Image: North Korean dictator Kim Jong-Un met with President of the United States Donald Trump at the Capella Hotel in Singapore on June 12, 2018. Is Charlie Riley capable of meeting with his political critics?
Conroe and Magnolia, June 12 – Today, June 12, 2018, the historic meeting between North Korean dictator Kim Jong-Un, who inherited his position from his father and grew up coddled in a home where he and his family lived off the Korean public in plentiful abundance while the people starved, met with President of the United States Donald J. Trump, a hard-charging businessman known for his deal-making, for pushing business arrangements to the edge, and for his openness to new ideas as long as they move him forward towards his goals.
Riley grew up in a similar household to Kim’s. Riley’s conservative Republican critics have maintained their goals of reform of the Montgomery County government.
Prior to their meeting, President Trump and Kim had a long history of acrimony. President Trump has rightly criticized Kim severely for his nuclear weaponization of North Korea, for his terrible treatment of the Korean people, and for isolating an entire nation from world markets around them. President Trump has personally derided Kim, called him political names, and characterized Kim as a dangerous dictator. Kim, in return, showed childishness and petulance towards President Trump and towards the United States.
At the end of 2017, however, with the economy of North Korea reaching a dangerous point of isolation from the rest of the world, Kim changed the tone of his rhetoric and began to make some conciliatory moves with respect to President Trump and the United States. In return, President Trump proposed a meeting between the two of them which Kim ultimately accepted. After a few waves of problems and negotiations, the summit meeting eventually occurred.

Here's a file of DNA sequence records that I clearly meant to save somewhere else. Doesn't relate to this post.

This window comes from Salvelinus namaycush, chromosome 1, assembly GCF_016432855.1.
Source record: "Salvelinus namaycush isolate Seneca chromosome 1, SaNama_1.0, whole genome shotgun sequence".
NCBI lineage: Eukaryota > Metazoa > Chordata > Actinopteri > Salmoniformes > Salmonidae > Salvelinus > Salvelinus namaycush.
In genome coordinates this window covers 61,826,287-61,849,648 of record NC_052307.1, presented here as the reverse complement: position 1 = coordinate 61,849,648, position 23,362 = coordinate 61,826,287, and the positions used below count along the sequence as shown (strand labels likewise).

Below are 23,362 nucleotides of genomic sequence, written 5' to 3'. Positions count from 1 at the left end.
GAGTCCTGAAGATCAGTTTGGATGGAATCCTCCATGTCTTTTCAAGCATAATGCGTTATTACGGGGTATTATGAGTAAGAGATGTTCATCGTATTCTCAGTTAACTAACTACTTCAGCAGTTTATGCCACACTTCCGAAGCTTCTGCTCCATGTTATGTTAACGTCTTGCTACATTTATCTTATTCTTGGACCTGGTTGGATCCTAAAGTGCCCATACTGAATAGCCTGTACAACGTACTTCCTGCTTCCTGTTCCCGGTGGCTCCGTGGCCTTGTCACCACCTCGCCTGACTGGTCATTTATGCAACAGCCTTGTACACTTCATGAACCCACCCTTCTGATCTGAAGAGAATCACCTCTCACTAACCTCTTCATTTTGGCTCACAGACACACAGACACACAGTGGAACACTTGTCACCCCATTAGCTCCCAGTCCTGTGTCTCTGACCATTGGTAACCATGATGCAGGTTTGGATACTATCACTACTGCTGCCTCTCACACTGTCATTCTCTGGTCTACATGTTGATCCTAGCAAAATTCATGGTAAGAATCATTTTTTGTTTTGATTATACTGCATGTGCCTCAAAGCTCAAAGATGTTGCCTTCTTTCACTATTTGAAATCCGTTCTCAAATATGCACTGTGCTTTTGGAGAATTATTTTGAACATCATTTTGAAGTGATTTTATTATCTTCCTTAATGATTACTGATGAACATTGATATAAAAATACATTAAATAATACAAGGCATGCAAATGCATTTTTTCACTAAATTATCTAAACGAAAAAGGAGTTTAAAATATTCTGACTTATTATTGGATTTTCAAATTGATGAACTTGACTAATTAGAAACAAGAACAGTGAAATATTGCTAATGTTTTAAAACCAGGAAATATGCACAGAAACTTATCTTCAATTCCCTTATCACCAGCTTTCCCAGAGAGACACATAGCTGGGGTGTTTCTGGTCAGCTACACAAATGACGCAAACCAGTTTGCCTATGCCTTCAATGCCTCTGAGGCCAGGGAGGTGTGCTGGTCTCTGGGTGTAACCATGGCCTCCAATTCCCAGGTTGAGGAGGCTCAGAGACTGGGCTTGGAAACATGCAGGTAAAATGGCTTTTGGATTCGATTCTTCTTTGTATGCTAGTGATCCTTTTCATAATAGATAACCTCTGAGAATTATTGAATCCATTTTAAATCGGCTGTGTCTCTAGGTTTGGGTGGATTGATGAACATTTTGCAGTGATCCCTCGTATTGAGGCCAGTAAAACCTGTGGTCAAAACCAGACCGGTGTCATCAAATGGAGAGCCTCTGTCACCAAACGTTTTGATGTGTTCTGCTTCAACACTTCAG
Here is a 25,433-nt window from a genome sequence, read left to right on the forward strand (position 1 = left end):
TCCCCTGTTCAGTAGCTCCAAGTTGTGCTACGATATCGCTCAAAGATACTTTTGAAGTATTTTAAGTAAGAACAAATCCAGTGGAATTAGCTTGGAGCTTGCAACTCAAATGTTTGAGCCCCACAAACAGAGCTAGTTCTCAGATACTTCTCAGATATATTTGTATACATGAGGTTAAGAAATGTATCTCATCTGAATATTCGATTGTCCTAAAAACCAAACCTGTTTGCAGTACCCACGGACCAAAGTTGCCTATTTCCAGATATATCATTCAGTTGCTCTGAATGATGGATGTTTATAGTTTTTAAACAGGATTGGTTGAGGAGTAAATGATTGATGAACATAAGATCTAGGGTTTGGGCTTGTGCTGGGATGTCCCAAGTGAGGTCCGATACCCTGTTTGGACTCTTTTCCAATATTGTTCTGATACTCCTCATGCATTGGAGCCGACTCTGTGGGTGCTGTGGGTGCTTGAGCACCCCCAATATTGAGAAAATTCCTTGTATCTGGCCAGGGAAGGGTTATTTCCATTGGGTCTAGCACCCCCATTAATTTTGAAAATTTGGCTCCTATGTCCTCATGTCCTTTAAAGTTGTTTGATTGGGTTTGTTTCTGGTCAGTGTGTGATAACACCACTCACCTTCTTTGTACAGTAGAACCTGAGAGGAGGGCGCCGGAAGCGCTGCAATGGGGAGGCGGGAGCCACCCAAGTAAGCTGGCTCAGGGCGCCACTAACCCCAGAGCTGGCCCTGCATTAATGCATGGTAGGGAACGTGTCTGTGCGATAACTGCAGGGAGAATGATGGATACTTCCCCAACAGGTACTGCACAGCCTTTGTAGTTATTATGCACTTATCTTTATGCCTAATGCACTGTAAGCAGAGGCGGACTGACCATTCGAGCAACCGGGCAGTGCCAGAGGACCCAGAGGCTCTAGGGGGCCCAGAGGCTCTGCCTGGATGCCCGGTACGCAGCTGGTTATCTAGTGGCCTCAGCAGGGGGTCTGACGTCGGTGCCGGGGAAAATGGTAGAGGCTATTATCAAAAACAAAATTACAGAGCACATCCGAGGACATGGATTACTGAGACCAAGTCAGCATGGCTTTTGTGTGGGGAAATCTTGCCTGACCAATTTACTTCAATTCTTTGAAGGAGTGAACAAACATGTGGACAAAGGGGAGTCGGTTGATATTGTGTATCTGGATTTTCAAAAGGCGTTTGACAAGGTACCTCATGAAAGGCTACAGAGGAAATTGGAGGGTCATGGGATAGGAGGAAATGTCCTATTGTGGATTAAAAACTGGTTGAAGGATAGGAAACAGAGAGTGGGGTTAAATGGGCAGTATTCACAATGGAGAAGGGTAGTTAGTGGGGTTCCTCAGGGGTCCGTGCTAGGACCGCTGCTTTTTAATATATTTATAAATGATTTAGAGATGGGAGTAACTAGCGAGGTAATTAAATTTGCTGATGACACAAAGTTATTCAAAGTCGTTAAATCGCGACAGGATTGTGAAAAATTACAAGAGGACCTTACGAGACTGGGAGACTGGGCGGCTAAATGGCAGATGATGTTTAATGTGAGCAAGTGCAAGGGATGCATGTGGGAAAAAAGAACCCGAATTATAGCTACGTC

Why primarily? Because President Trump continued to push towards his goal of denuclearization of North Korea and the security of East Asia, and because President Kim realized that political isolation does not succeed, even when a politician is secure in his position.
Charlie Riley, the Precinct 2 Montgomery County Commissioner who just won the Republican Runoff Election but still faces a General Election opponent and a likely criminal trial in his near-future, has much which he might learn from North Korea’s Kim. Kim has (recently) shown a maturity and magnanimity in dealing with his political critics that Riley cannot handle as of yet.
Kim met today with his most vociferous critic, President Trump, who has called Kim some of the worst political appellations there are. Likewise, Riley has earned apt descriptions such as socialist, secretive, anti-citizen, pro-tax, pro-government spending, and the driving force behind property tax appraisal increases on the Montgomery Central Appraisal District. Riley botched his 2015 road bond projects. Only the prospect of a tough electoral challenge instilled some discipline in him to begin to turn those projects into some measures of success.
Kim, however, is head and shoulders above Riley in dealing with his critics. Kim has chose the route of communication, of attempting to discuss issues and clear the air, and of opening permanent lines of communication. Riley sits in his tinderbox fuming.
Riley is Montgomery County’s version of Kim Jong-Un, except that Riley is far more dependent upon the rest of the world than even the quixotic Kim.